A desire to preserve the Key Peninsula’s rural character while encouraging tourism over the next 20 years formed the basis of the community’s land-use plan, which the Pierce County Council approved Oct. 23.
When they began drafting the Key Peninsula Community Plan (ordinance 2007-75s) in 2004, residents sought to preserve the small-town feel of the 60-square-mile area in the northwest corner of Pierce County that includes Purdy and Key Center. Council Chair Terry Lee (District 7) said the 15-member Key Peninsula Community Planning Board accomplished its goal while still allowing for growth and economic development.
“A rural landscape and small-town feel are what drew most people to the Key Peninsula in the first place,” said Lee, who represents the area along with the Gig Harbor Peninsula, Fircrest and University Place. “On their own time, the planning board members spent years on a document that reflects the spirit and the challenges of their community, and they should be commended for their accomplishment.”
The Key Peninsula’s population grew by 3.1 percent a year since 1990 and now numbers nearly 17,000 residents. Coming growth prompted planning board members to act to save their community’s rural character; however, Lee said that same character has made it difficult to draw jobs and investment to the area.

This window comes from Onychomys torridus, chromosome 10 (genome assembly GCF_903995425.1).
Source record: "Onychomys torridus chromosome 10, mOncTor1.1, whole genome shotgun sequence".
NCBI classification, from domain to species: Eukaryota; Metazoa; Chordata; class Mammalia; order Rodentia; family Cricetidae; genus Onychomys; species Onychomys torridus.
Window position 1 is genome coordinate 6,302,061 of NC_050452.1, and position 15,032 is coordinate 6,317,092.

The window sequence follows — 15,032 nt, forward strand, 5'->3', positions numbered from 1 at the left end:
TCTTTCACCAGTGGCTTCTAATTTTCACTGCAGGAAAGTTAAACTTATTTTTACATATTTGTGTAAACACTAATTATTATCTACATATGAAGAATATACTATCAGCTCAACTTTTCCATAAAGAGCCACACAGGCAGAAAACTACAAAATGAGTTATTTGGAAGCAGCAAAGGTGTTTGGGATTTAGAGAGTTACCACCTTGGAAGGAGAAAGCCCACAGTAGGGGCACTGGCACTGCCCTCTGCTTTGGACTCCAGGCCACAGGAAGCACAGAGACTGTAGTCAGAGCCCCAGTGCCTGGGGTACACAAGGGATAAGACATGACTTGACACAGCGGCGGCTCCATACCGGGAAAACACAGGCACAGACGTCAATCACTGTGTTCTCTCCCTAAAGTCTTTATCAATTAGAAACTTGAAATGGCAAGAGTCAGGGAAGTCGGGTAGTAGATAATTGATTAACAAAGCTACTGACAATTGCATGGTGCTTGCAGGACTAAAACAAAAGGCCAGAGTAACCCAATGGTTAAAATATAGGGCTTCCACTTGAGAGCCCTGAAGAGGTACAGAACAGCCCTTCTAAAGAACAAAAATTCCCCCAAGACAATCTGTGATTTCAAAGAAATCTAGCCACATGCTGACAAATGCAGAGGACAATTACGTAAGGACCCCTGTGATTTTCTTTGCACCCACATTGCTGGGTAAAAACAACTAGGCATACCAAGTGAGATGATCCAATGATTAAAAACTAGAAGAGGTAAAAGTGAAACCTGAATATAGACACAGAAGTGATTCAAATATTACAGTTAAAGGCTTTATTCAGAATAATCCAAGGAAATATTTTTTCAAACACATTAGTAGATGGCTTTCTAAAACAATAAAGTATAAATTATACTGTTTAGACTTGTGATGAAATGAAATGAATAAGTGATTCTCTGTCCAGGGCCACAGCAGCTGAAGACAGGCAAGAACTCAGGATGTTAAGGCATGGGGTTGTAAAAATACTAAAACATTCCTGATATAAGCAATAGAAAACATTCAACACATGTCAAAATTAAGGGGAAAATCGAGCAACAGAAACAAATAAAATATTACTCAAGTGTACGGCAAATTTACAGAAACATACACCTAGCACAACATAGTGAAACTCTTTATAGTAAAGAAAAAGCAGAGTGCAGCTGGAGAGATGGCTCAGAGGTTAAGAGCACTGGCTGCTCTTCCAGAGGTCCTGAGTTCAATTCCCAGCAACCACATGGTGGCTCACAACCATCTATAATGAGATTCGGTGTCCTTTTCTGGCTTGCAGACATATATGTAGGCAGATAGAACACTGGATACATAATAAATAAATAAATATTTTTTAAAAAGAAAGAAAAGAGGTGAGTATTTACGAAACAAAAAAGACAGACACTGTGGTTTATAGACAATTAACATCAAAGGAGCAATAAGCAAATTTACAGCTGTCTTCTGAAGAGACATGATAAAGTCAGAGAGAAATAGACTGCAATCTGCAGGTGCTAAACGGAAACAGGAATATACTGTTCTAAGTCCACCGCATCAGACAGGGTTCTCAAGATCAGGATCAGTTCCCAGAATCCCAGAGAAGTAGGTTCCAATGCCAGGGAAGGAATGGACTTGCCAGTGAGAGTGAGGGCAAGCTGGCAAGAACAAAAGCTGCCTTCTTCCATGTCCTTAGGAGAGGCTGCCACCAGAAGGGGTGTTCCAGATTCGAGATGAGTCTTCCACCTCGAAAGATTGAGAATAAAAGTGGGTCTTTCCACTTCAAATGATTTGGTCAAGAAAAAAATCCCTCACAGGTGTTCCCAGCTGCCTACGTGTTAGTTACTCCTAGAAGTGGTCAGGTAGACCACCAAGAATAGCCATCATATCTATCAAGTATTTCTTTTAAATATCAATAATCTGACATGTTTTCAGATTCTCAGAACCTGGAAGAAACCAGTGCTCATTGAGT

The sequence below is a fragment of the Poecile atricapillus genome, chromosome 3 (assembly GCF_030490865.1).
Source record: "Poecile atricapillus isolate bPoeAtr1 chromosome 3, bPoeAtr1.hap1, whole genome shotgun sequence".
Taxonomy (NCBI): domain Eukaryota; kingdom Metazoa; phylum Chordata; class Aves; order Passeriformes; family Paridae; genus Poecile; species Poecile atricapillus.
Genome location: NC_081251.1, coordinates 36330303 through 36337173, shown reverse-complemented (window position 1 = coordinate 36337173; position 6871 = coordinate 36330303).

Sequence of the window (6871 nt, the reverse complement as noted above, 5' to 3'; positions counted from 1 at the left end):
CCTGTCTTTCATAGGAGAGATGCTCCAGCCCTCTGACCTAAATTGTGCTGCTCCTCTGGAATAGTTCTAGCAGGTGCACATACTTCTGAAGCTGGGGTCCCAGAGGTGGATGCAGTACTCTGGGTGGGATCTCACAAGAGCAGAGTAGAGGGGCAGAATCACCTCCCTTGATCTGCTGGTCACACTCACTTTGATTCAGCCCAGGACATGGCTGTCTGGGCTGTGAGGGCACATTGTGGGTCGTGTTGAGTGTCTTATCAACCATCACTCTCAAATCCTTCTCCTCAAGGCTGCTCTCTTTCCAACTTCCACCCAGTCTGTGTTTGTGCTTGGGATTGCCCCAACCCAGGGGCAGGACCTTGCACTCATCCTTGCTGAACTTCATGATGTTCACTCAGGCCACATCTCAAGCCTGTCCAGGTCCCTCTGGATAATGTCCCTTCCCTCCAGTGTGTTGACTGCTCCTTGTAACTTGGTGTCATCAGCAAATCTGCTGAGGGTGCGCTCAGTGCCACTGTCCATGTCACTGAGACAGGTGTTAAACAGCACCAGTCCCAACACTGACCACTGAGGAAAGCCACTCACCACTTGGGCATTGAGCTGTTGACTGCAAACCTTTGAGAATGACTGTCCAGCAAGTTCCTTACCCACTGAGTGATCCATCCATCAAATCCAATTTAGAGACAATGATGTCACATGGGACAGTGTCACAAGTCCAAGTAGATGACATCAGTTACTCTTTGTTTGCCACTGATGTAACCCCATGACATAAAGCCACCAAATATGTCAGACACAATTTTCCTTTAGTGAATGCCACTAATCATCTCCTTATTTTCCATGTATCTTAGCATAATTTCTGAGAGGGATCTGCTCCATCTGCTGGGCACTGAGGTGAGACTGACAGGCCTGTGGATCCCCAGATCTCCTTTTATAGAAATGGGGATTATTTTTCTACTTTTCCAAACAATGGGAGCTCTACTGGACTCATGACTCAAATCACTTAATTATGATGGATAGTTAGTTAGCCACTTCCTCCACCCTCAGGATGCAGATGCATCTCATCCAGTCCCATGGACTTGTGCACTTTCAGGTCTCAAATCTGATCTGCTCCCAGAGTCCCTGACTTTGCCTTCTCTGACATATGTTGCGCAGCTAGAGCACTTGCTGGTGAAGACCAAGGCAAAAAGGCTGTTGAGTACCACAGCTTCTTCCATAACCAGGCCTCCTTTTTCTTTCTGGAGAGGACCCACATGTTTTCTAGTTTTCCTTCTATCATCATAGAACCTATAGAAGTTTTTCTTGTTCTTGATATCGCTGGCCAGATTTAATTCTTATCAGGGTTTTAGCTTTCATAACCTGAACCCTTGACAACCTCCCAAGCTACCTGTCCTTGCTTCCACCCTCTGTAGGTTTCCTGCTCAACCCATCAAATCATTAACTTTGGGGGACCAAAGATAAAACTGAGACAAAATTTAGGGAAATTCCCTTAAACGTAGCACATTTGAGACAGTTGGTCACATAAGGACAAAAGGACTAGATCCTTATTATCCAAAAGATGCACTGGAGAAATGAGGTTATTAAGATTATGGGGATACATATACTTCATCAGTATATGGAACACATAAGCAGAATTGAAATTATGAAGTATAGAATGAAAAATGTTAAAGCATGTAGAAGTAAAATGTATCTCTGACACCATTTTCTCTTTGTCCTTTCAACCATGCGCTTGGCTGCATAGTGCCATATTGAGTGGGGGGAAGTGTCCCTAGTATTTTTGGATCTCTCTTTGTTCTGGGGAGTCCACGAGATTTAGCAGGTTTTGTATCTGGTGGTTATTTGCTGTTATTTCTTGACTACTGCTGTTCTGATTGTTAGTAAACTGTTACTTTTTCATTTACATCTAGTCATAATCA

To encourage tourism, the plan creates an entirely new county zoning designation to preserve present and future park lands. To maintain the community’s character, the plan also adds two zoning designations to protect surface waters, aquifers and wildlife, and to identify viable farmland that may not currently be zoned for such activity due to soil, parcel size or other specific criteria.
Pierce County’s comprehensive land-use plan allows communities to add their own unique plans as amendments. The Key Peninsula Community Plan is the eighth such amendment since the Comprehensive Plan’s passage in 1994.